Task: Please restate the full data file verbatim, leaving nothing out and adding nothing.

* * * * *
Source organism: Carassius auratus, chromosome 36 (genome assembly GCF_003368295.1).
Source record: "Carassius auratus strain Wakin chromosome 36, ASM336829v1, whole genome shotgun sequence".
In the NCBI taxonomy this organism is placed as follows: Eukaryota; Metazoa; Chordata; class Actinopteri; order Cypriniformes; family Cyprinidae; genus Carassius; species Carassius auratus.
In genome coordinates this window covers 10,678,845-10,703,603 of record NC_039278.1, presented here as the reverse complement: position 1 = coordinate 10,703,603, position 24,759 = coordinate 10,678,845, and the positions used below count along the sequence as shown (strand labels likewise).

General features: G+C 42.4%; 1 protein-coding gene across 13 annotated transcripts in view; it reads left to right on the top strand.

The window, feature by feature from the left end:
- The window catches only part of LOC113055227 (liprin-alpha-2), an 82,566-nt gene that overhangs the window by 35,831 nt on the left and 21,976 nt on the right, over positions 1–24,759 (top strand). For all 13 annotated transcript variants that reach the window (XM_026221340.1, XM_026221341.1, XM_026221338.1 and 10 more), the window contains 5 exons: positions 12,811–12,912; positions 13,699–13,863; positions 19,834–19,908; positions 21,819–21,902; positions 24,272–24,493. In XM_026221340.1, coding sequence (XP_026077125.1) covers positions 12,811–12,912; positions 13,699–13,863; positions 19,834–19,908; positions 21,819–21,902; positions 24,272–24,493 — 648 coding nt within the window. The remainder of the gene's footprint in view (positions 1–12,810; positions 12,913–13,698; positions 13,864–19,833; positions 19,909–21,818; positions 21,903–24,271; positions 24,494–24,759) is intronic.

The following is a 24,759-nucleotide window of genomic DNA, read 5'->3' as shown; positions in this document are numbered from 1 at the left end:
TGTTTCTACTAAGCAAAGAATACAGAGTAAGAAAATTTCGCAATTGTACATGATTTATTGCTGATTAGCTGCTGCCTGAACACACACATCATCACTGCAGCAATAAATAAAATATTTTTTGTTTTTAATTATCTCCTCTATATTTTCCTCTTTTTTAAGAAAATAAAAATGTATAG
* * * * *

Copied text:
Source organism: Carassius auratus, chromosome 36 (genome assembly GCF_003368295.1).
Source record: "Carassius auratus strain Wakin chromosome 36, ASM336829v1, whole genome shotgun sequence".
In the NCBI taxonomy this organism is placed as follows: Eukaryota; Metazoa; Chordata; class Actinopteri; order Cypriniformes; family Cyprinidae; genus Carassius; species Carassius auratus.
In genome coordinates this window covers 10,678,845-10,703,603 of record NC_039278.1, presented here as the reverse complement: position 1 = coordinate 10,703,603, position 24,759 = coordinate 10,678,845, and the positions used below count along the sequence as shown (strand labels likewise).

General features: G+C 42.4%; 1 protein-coding gene across 13 annotated transcripts in view; it reads left to right on the top strand.

The window, feature by feature from the left end:
- The window catches only part of LOC113055227 (liprin-alpha-2), an 82,566-nt gene that overhangs the window by 35,831 nt on the left and 21,976 nt on the right, over positions 1–24,759 (top strand). For all 13 annotated transcript variants that reach the window (XM_026221340.1, XM_026221341.1, XM_026221338.1 and 10 more), the window contains 5 exons: positions 12,811–12,912; positions 13,699–13,863; positions 19,834–19,908; positions 21,819–21,902; positions 24,272–24,493. In XM_026221340.1, coding sequence (XP_026077125.1) covers positions 12,811–12,912; positions 13,699–13,863; positions 19,834–19,908; positions 21,819–21,902; positions 24,272–24,493 — 648 coding nt within the window. The remainder of the gene's footprint in view (positions 1–12,810; positions 12,913–13,698; positions 13,864–19,833; positions 19,909–21,818; positions 21,903–24,271; positions 24,494–24,759) is intronic.

The following is a 24,759-nucleotide window of genomic DNA, read 5'->3' as shown; positions in this document are numbered from 1 at the left end:
TGTTTCTACTAAGCAAAGAATACAGAGTAAGAAAATTTCGCAATTGTACATGATTTATTGCTGATTAGCTGCTGCCTGAACACACACATCATCACTGCAGCAATAAATAAAATATTTTTTGTTTTTAATTATCTCCTCTATATTTTCCTCTTTTTTAAGAAAATAAAAATGTATAG